TOKYO (TR) – “Giant Torayan,” sculptor Kenji Yanobe’s 7.2-meter-tall robot that emits flames from its mouth, is on display at the Museum of Contemporary Art, Tokyo until August 2 — a chance for visitors to see this symbol of the challenging and difficult times at present, says curator Hiroko Kato.
With a baby’s face, the aluminum, steel, brass, and Styrofoam creature features an on-command, activation device that differentiates the voices of adults and children, the only people to whom it will respond. “‘Giant Torayan’ dances and sings, just like children,” she explains. “Yet by also spitting flames, it also symbolizes the never ending loop of destruction and creation that exists in our society.”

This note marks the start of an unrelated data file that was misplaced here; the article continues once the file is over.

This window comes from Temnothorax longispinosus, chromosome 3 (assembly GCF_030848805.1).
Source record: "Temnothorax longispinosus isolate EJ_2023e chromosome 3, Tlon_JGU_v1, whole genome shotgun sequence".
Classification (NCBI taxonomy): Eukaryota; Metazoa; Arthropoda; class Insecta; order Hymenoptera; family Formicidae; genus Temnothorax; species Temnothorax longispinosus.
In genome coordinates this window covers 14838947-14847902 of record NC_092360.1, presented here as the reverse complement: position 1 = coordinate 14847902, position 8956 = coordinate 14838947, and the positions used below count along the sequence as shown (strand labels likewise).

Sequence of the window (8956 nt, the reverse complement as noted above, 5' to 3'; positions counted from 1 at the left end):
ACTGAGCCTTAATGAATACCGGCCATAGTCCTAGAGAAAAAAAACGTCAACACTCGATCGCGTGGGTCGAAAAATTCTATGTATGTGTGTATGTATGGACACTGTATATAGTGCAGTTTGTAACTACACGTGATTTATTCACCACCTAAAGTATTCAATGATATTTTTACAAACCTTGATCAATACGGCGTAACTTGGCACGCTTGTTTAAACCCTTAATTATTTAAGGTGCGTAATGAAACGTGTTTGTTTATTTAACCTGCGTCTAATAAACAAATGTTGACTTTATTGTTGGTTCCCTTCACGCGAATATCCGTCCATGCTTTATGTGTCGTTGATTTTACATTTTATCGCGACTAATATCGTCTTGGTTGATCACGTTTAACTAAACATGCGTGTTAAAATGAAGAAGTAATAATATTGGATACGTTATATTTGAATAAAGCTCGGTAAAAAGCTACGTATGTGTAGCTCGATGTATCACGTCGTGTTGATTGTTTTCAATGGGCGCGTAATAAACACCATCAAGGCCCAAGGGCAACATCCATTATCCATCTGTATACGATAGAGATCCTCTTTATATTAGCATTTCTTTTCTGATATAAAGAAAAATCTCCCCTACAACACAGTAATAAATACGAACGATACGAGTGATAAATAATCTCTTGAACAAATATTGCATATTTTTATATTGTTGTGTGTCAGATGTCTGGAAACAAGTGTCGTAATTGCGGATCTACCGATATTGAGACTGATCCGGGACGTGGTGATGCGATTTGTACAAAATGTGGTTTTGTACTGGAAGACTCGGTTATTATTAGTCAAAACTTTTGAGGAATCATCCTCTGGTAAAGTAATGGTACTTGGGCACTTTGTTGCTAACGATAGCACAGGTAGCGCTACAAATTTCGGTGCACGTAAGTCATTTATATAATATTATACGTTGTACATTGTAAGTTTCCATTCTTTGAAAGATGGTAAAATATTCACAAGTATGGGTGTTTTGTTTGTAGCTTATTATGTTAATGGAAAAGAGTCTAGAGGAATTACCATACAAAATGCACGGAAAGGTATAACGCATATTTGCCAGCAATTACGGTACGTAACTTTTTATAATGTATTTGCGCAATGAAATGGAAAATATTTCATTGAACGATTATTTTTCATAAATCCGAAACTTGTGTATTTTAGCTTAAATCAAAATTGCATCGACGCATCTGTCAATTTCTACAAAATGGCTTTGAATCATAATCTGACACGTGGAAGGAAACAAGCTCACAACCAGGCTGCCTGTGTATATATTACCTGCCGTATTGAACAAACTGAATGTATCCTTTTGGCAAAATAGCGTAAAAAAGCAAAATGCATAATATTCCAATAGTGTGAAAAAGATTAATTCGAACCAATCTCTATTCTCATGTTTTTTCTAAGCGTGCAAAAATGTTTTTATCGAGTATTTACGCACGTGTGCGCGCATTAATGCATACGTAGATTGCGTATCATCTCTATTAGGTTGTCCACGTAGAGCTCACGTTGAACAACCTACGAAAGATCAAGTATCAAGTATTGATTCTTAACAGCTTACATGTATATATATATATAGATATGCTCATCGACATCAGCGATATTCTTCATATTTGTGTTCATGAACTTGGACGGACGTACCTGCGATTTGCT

Yanobe’s works often include robots or other creations of industrial design. In fact, “Giant Torayan” is accompanied by a number of miniature figures in brightly colored protective suits affixed with Geiger counters — ostensibly the life of children in a post-nuclear world.
Yanobe, who has referred to Torayan as “the ultimate child’s weapon,” has had his work appear overseas at art shows in Europe, the United States. Most recently, “Torayan” was on display at “Roppongi Art Night,” a one-day event in March that attempted to “fuse art with the urban landscape” through visual and performance displays.
In spite of being rather apocalyptic in appearance, “Torayan” provides a positive outlook, believes Kato.
“Children signify the future and entail so many possibilities,” the curator says. “Torayan was created to deliver a message of hope to the world.”